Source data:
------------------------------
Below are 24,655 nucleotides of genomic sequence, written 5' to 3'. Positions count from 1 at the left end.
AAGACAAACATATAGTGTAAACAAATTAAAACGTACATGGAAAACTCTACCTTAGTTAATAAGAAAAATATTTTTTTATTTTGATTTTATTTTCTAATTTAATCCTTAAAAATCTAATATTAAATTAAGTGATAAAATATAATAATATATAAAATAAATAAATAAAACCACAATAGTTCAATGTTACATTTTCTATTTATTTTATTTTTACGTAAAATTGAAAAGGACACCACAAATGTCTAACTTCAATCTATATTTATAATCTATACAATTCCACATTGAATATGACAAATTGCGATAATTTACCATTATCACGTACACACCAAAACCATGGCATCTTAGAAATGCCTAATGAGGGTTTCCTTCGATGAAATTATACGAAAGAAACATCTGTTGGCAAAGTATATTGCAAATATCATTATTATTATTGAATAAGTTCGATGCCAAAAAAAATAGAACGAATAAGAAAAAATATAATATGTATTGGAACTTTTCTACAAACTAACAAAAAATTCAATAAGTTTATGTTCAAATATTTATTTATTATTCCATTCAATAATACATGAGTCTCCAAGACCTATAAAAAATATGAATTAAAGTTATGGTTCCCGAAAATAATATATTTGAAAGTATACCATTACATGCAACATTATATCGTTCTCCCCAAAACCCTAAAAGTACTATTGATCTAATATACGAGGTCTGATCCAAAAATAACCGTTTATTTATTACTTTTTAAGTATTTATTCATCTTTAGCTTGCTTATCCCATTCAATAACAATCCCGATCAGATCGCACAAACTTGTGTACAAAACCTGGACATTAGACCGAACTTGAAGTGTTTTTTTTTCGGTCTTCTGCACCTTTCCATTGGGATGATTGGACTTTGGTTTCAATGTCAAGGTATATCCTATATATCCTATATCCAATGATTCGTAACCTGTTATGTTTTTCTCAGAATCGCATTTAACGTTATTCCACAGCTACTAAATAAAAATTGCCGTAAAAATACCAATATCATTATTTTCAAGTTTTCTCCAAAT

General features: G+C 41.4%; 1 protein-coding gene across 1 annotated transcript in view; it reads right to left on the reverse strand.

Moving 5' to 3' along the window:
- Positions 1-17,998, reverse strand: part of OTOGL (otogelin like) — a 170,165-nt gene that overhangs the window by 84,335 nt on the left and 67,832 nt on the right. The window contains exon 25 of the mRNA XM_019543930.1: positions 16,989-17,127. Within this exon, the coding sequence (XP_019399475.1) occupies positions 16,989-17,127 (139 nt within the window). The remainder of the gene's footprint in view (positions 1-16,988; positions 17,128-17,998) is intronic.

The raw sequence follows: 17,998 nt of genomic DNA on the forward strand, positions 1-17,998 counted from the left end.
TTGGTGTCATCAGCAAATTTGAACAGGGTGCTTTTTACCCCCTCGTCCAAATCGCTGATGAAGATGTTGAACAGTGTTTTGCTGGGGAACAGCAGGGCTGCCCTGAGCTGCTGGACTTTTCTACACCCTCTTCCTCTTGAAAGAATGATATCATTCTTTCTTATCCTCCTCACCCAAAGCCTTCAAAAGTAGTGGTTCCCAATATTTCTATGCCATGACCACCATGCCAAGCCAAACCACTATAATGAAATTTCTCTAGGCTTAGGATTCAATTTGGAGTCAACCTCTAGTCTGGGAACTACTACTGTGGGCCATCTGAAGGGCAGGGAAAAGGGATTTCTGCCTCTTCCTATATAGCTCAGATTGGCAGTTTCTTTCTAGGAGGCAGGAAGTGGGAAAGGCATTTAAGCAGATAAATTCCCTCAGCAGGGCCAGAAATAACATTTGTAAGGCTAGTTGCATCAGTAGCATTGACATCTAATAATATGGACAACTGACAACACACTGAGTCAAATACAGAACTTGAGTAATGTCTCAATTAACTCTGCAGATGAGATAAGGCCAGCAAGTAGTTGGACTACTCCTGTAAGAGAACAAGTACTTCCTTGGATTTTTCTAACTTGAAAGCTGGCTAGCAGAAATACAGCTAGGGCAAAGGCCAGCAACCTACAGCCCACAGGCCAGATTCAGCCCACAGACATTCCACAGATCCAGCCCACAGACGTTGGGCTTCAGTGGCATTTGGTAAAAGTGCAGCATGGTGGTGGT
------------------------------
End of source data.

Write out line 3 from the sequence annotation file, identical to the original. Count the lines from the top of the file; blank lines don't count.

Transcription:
General features: G+C 41.4%; 1 protein-coding gene across 1 annotated transcript in view; it reads right to left on the reverse strand.